I have just watched "A New Jerusalem" and was so moved by the presentation of Keith Vaughan's work and your comments about painting at the end. It's just a shame there aren't more female painters up there with the greats - Prunella Clough?

  • rate this
    0

    Comment number 30.

    Thank you for a truly engaging programme. The story telling if the human element, weaving through the passage of British history, the superb soundtrack all proved to enhance the beauty of new and familiar paintings.

    The Cornfield, 1918 by John Nash, has remained with me since your second programm. It may not be a gritty or difficult subject such as last nights examples but far better, it evokes the same bright optimism I find in my now rather old Raoul Duffy print of 'The Wheatfield', so I am spending this morning trying to acquire Nash's print. I can't wait to have it on my wall, thank you for the introduction!

  • rate this
    0

    Comment number 31.

    Watched the last installment " A New Jerusalem " , I unfortunately missed the first episode, look forward to it being repeated at a later date.
    Last nights episode was very interesting, handled very well by James Fox , I have loved his style of making the programmes, not getting bogged down with his own views and opinions as so many other presenters tend to do.
    Finally, during the discussion on Francis Bacon ...... who was the woman talking about him, and what a brilliant sketch book she had with those excellent sketches of Bacon.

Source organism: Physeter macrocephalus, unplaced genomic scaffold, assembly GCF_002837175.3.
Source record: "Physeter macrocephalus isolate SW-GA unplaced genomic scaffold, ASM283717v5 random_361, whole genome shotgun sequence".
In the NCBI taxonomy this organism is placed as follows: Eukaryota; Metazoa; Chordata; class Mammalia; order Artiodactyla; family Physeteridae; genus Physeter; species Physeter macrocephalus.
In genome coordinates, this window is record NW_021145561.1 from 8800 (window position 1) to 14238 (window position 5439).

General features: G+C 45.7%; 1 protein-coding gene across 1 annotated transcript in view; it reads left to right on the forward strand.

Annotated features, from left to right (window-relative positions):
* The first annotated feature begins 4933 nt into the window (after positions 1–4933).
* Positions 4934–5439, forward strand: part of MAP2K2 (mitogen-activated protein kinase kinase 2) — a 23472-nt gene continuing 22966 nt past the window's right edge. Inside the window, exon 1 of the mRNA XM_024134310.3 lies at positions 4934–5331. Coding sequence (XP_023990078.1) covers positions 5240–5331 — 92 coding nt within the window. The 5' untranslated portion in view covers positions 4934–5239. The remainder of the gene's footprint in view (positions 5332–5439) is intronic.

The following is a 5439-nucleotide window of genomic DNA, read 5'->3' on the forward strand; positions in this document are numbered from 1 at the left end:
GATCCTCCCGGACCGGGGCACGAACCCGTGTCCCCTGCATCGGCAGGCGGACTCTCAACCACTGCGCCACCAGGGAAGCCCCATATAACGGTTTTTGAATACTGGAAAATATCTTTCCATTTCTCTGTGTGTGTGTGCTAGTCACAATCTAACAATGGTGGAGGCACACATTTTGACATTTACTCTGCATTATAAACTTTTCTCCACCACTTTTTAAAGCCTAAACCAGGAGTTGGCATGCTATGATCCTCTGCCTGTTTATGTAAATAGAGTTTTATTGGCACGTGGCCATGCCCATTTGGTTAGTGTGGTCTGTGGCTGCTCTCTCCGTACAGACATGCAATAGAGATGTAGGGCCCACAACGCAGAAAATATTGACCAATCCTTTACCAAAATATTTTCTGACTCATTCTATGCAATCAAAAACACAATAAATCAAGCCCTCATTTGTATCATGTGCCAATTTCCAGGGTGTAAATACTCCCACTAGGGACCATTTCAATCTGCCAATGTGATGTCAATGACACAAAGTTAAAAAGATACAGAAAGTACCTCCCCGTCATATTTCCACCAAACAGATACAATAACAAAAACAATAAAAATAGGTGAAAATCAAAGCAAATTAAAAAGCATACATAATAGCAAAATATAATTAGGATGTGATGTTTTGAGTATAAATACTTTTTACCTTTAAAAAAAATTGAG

Well done James Fox

  • rate this
    0

    Comment number 32.

    Thank you James, your program last night 25th July, the last few moments made me cry. Your program was wonderful.. thank you so much .Nel

  • rate this
    0

    Comment number 33.

    Thanks for your comment karlo (#31),

    If you want to catch up on British Masters, the episodes are currently available to watch and download in iPlayer until the following dates:

    Episode one: We Are Making A New World - Saturday, 6 August
    Episode two: In Search Of England - Saturday, 6 August
    Episode three: A New Jerusalem - Monday, 1 August

    Thanks,

    Gary
    Assistant Content Producer, BBC TV blog

  • rate this
    0

    Comment number 34.

    Thoroughly enjoyed this series. A fresh pair of eyes and a lucid, fresh approach.

  • rate this
    0

    Comment number 35.

    A most enjoyable final programme and a well argued defence of the status of painting in the face of onslaughts from the fashionable art world.

  • rate this
    0

    Comment number 36.